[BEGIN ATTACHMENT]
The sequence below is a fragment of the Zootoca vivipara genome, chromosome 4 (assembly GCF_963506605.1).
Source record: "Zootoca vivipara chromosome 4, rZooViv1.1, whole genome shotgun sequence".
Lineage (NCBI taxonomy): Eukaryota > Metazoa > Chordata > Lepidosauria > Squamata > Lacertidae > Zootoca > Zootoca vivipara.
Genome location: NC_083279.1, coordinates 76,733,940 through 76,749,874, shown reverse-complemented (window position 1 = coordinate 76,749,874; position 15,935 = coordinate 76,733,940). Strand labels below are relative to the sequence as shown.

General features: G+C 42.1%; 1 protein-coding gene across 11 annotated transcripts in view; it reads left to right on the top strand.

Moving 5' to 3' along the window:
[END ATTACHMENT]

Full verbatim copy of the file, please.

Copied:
The sequence below is a fragment of the Zootoca vivipara genome, chromosome 4 (assembly GCF_963506605.1).
Source record: "Zootoca vivipara chromosome 4, rZooViv1.1, whole genome shotgun sequence".
Lineage (NCBI taxonomy): Eukaryota > Metazoa > Chordata > Lepidosauria > Squamata > Lacertidae > Zootoca > Zootoca vivipara.
Genome location: NC_083279.1, coordinates 76,733,940 through 76,749,874, shown reverse-complemented (window position 1 = coordinate 76,749,874; position 15,935 = coordinate 76,733,940). Strand labels below are relative to the sequence as shown.

General features: G+C 42.1%; 1 protein-coding gene across 11 annotated transcripts in view; it reads left to right on the top strand.

Moving 5' to 3' along the window: